Norman Norell was born on April 20, 1900 in Noblesville, Indiana was an American fashion designer, known for his elegant suits and tailored silhouettes.
The son of a haberdasher, from early childhood Norell had an ambition to become an artist. After spending a short period at military school during World War I, he studied fashion design at the Pratt Institute.
In 1922, he joined the New York studio of Paramount Pictures where he designed clothes for Gloria Swanson and other stars of silent movies. He then worked as a costume designer on Broadway, making the costumes for the Ziegfeld Follies and the Cotton Club, as well as for the Brooks Costume Company and for wholesale dress manufacturer Charles Armour. In 1928, he was hired by Hattie Carnegie and remained with her until 1941.
In 1943 Norell won a Coty Fashion Award and became a critic at Pratt Institute fashion department, where he was previously a student. Shortly afterwards Anthony Traina invited him to form the fashion company Traina-Norrell, with Traina looking after the business side and Norell the fashion side. By 1944, Norell had launched chemise dresses, evening dresses, fur coats, sequined evening sheaths, fur slacks and empire-line dresses.
From his early years with Hattie Carnegie, Norell learned all about meticulous cut, fit, and quality fabrics. Regular trips to Paris exposed him to the standards of couture that made French clothes the epitome of high fashion. Norell had the unique ability to translate the characteristics of couture into American ready-to-wear.
Today, he is considered by many in the world of fashion to be one of the foremost fashion designers in US history, on a par with the legendary French couturiers.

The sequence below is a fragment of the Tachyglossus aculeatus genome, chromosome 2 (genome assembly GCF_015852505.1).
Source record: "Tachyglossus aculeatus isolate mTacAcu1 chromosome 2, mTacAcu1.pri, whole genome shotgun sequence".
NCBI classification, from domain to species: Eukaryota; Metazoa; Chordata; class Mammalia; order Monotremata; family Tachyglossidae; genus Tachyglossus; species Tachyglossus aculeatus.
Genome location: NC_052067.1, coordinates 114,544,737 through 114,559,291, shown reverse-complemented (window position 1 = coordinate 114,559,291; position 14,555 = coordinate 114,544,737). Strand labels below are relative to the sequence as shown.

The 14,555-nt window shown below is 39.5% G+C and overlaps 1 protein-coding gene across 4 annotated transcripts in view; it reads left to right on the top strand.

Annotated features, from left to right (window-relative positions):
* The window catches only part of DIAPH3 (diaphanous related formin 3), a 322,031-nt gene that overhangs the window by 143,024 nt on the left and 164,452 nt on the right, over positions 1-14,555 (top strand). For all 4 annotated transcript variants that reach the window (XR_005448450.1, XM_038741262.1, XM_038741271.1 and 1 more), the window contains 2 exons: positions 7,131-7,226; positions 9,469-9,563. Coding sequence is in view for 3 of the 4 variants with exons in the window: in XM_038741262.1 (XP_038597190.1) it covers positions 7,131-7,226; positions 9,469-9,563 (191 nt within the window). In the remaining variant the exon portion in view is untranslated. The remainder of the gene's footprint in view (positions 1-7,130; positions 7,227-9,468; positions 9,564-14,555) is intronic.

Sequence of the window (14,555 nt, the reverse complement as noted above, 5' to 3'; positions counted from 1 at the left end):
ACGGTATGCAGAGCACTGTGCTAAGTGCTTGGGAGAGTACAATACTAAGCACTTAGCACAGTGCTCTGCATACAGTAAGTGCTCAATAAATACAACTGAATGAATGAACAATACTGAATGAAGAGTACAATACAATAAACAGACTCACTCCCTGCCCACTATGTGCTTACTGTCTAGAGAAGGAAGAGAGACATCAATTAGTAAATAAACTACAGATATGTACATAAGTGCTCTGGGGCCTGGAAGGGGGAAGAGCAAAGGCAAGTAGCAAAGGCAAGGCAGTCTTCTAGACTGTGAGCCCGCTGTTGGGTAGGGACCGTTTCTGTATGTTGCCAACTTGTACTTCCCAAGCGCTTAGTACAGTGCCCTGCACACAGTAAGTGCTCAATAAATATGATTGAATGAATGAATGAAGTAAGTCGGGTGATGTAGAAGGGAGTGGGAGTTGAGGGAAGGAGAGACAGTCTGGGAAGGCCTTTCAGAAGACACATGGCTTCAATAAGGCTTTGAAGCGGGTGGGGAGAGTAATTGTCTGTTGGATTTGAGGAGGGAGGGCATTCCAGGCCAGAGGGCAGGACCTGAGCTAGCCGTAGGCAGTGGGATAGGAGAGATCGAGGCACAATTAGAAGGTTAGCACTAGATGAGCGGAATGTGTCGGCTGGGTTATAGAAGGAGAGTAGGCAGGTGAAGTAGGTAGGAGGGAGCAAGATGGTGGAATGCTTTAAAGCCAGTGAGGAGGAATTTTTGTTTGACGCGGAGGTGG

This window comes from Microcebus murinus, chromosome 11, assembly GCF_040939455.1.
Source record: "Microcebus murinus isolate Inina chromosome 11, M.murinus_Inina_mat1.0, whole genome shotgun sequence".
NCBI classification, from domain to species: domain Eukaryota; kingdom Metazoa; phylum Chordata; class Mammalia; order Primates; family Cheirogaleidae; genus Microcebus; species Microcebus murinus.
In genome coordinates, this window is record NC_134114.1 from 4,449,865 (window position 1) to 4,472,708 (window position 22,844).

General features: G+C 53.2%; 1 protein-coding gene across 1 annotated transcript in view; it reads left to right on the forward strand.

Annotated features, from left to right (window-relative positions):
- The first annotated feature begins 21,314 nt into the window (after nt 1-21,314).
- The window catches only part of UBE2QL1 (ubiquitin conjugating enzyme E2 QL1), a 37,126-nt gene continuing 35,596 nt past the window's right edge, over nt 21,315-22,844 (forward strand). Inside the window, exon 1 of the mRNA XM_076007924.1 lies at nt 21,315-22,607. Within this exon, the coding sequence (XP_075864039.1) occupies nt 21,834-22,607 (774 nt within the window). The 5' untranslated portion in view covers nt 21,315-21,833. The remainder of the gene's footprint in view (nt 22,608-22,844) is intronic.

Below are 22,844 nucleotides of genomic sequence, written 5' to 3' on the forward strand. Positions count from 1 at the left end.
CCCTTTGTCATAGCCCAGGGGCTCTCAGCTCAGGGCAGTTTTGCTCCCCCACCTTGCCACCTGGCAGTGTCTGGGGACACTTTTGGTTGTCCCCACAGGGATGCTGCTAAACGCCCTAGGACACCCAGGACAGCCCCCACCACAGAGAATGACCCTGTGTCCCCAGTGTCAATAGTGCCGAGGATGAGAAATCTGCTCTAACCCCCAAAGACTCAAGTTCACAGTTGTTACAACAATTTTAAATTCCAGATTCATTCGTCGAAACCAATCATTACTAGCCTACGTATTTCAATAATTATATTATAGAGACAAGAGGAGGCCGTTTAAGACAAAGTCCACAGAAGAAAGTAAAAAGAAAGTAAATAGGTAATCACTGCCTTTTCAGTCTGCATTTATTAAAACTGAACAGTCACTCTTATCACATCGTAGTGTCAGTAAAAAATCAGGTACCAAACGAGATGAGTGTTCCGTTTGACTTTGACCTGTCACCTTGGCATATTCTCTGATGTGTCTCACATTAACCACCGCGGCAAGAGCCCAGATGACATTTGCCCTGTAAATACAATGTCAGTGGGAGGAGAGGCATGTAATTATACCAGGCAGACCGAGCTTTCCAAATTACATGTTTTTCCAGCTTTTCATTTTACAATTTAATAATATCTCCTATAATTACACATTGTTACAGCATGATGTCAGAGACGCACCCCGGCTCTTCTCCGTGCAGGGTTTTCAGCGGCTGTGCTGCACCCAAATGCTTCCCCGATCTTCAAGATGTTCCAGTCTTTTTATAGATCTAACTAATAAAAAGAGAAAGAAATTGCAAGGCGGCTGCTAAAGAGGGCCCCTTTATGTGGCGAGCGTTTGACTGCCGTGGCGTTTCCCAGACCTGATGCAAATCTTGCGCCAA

Simple, well-made clothes that would last and remain fashionable for many years became the hallmark of Norman Norell. He gained a reputation for flattering design while Traina, whose well-heeled clientéle appreciated the snob appeal of pared-down day clothes and dramatic eveningwear. He did inspect each model garment individually, carefully, in the tradition of a couturier, and was just as demanding in proper fabrication and finish. Glittering paillettes, which were not rationed, would be splashed on evening skirts—paired with sweater tops for comfort in unheated rooms—or on coats. Later, the lavish use of all-out glamor sequins evolved into Norell's signature shimmering "mermaid" evening dresses, formfitting, round-necked and short-sleeved. The round neckline, plain instead of the then-popular draped, became one of the features of Norell's designs of which he was most proud. He used revealing bathing suit necklines for evening as well, with sable trim or jeweled buttons for contrast. Variations on these themes continued throughout the years, even after trousersuits became a regular part of Norell's repertoire. Striking in their simplicity, Norell suits would skim the body, making the wearer the focus of attention rather than the clothes. Daytime drama came from bold, clear colors such as red, black, beige, bright orange, or pale blue, punctuated by large, plain contrasting buttons. Stripes, dots, and checks were the only patterns, although Norell was credited with introducing leopard prints in the 1940s, again, years before they became widespread in use. Norell's faithful clients hailed his clothes as some of the most comfortable they had ever worn.